JTF (just the facts): A paired show featuring artist designed installations, in both the main floor and basement gallery spaces.
The folllowing works are included in the show:
- 3 color pencil and collage on digital prints, 2018, 2023, sized roughly 5×4, 20×14 inches, unique
- 3 folded Epson Luster prints, 2017, sized roughly 16×13 inches, in editions of 3
- 1 color pencil and collage on digital print, 2016, sized roughly 40×31, unique
- 1 Ultrachrome print on LED lightbox, 2021, sized roughly 16x13x4 inches, in an edition of 10
- 4 Ultrachrome prints, plaster, false ceiling, and wood in plexiglass container, sized 12x8x3, 17x2x2, 8x8x2 inches, unique
- 1 Ultrachrome print with 3D incisions and neon backing paper on aluminum, 2019, sized 13×19 inches, unique
- 2 Ultrachrome prints, 2015, 2019, sized 46×60 inches (or the reverse), in editions of 5
(Installation shots below.)
Comments/Context: Given the combination of the flattening nature of the camera’s eye, which takes three dimensional space and collapses it into a two dimensional representation, and the tradition of presenting photographic prints hung on the wall, the spatial dynamics of a photography show tend to feel consistently uniform, both inside and outside the frame. But this paired show of the work of Julie Boserup and Marleen Sleeuwits emphatically jumps out of those constraining boundaries, bringing photography into varied dialogue with sculpture, architecture, and installation, and along the way reconfiguring the spaces of the gallery in bold ways.
Boserup’s engagement with photography comes through collage, where she reorients archival images of buildings, interiors, and other architectural spaces with cuts, folds, reassembly, drawing, and other techniques. One framed work on view here finds her upending a sleek lobby image with squares of blue sky and pink sunset, and illusionistically bringing the outdoors inside. A group of others uses lyrical folds, twists, overlaps, and interruptions to reimagine images of buildings. And still other works employ geometric circles and stripes of varying sizes and widths to turn and reassemble interior space, with color (especially blue) used to reimagine black-and-white scenes.
Boserup’s installation (in the upstairs space) starts with a 1947 hotel interior photograph by the Wurts Bros., the image discovered in the collection of the Museum of the City of New York. She covers three walls of the gallery and incorporates the existing marble fireplace in her design, mixing imagery, color fields of light blue and black, straight wooden sticks (painted various colors), and a circular mirror, creating an angled tumbling effect as the circles rotate around the small room and the original image is fragmented and repurposed. The sticks can be seen as linear interventions or drawn lines, reorienting the geometries of the space and playing off the strict horizontals of the existing floor and ceiling moldings, and the mirror alternately reflects different positional layers, depending on the vantage point of the viewer. The result is an elegantly enveloping experience, like being placed inside one of Boserup’s collages.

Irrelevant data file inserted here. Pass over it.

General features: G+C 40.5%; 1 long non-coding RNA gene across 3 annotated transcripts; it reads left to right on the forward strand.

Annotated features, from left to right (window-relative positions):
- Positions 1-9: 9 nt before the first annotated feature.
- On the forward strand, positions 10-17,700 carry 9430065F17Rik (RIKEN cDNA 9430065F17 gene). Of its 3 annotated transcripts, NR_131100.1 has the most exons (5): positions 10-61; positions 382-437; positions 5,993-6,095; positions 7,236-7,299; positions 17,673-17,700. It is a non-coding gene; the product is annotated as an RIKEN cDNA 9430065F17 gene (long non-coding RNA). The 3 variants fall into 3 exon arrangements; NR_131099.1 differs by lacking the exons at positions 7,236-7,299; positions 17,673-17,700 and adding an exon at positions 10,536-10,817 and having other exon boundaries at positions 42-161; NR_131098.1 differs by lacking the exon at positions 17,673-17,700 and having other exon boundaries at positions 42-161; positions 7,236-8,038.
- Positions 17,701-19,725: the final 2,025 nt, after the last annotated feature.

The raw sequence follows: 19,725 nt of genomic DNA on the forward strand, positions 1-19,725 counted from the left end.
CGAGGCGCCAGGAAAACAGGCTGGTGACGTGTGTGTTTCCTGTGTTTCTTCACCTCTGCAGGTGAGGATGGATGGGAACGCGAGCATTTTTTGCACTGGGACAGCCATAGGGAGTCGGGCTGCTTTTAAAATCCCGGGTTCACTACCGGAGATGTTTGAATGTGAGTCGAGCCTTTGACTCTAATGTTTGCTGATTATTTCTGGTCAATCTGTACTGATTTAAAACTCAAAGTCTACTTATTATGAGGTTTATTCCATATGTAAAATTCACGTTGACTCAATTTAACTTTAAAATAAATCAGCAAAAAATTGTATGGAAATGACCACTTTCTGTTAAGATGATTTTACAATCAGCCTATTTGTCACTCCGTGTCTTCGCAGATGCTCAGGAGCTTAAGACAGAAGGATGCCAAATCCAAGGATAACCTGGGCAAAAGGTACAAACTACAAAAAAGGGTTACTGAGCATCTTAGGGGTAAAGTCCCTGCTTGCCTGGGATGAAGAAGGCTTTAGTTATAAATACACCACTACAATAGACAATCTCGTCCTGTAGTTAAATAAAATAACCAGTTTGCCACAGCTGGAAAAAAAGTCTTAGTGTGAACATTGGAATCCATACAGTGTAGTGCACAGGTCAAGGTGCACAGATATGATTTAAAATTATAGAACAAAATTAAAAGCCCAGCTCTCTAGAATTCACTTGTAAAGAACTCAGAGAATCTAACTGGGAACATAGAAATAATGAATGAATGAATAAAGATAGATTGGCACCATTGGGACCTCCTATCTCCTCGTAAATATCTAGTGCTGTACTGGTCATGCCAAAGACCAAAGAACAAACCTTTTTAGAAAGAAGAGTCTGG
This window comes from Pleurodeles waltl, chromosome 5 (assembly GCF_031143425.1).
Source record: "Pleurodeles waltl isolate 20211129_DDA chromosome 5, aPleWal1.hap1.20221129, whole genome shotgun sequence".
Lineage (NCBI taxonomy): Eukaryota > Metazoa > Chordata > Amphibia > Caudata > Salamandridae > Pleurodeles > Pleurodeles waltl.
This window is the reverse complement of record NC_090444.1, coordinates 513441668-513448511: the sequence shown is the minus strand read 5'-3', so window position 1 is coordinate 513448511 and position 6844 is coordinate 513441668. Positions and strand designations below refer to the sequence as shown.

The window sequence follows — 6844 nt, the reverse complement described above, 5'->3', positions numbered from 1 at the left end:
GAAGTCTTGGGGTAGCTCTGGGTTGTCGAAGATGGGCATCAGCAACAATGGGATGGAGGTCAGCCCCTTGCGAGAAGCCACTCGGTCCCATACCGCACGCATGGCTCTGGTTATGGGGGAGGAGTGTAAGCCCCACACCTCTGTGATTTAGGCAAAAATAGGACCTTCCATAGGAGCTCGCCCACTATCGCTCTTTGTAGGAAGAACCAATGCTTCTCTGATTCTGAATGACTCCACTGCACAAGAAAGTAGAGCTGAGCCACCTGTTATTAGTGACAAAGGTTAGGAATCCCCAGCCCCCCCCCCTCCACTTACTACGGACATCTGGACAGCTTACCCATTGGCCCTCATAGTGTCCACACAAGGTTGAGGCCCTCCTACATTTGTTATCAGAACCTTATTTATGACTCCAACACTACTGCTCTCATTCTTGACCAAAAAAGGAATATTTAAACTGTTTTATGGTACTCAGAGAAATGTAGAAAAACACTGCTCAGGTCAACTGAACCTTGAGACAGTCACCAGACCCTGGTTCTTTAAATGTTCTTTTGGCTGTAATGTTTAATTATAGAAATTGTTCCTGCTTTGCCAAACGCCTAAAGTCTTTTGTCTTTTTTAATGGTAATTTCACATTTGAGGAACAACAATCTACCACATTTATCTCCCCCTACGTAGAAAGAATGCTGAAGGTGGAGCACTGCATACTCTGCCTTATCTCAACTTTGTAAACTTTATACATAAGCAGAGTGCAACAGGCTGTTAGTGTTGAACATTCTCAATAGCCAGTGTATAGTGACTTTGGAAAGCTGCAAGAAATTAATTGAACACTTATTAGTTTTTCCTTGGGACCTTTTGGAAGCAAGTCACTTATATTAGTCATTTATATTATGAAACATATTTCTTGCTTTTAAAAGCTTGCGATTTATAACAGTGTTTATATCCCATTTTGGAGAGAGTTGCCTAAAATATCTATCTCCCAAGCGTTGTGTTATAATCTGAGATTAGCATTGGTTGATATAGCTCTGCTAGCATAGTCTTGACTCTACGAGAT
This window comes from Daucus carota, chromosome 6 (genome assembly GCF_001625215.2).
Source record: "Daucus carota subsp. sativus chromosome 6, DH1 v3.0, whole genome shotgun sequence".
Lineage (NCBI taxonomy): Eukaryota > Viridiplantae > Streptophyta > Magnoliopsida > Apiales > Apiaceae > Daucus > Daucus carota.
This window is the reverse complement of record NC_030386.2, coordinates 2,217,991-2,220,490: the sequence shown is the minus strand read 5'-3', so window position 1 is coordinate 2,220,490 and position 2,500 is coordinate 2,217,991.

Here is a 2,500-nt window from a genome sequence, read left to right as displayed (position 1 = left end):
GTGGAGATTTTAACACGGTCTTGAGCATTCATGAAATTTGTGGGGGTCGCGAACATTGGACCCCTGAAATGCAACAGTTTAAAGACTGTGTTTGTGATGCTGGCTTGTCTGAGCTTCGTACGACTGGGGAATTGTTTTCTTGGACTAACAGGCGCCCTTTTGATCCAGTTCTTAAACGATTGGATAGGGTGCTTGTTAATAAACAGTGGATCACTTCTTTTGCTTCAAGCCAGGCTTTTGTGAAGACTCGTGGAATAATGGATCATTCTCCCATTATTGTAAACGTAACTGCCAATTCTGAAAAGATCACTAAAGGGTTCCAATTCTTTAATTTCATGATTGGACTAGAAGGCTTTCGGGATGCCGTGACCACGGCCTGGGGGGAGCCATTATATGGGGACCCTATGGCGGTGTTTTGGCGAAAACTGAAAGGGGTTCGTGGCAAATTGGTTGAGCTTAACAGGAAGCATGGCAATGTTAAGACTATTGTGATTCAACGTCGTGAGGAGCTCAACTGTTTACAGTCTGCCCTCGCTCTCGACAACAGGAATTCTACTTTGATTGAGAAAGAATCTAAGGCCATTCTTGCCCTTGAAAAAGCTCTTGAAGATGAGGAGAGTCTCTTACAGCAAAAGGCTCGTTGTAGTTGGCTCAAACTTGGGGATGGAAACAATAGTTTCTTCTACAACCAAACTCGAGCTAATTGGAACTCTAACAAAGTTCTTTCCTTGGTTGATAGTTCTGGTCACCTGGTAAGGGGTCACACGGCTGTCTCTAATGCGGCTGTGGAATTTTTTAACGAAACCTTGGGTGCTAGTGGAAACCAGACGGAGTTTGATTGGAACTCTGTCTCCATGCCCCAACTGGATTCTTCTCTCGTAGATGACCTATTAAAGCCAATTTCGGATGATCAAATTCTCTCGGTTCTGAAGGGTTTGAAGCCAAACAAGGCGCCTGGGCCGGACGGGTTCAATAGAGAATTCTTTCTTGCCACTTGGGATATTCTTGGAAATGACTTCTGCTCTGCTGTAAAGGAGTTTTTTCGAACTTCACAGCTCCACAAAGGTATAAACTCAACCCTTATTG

Sleeuwits takes an alternate approach, starting with anonymous spaces and then adding interventions and installations which she then photographs, and in some cases further interrupts once the images are physical prints. Using pastel paints, paper, extension cords, fluorescent lights, and foam blocks, she reconfigures the interior spaces, creating patterns and geometries that are then captured by the camera. Several reimagined interiors are on view in this show, with an actual lightbox placed behind one print to make the light bars even more bright. Other recent works use various textural ceiling tiles as a substrate for sculptural interventions made of globular plaster, the two-sided works then hung perpendicular to the wall in plexiglass boxes.
Sleeuwits’s installation (in the lower level gallery) not only bathes the low ceilinged space in light pink, it builds out from the walls in an up-and-down geometric trail, like blocks added iteratively that bend around like ductwork. The surfaces are either mirrored foil, neon orange plastic, or covered with photographic reproductions of cast concrete, making the roughness and irregularities of the material actually smooth, but also perforated by actual burned holes. Her maze-like installation reconfigures the space with reflections and subtle illusions, connecting back to her photographs that achieve similar effects.
In both installations, the scale of the respective gallery rooms becomes a defining factor for the interventions, immersing the visitor in the aesthetics that the artist’s explore in their photographs. Each room becomes its own artwork, as well as vessel for others, expanding the ideas out from inside the frames. Standing within their environments, we can better appreciate their artistic points of view, the inside/outside tension of the spatial relationships reinforcing their complementary approaches to arranging compositional elements.
Collector’s POV: The works by Julie Boserup are priced between $1600 and $7000 based on size, while the works by Marleen Sleeuwits are priced between $2400 and $14000, again based on size. Neither artist has a consistent secondary market presence, so gallery retail likely remains the best option for those collectors interested in following up.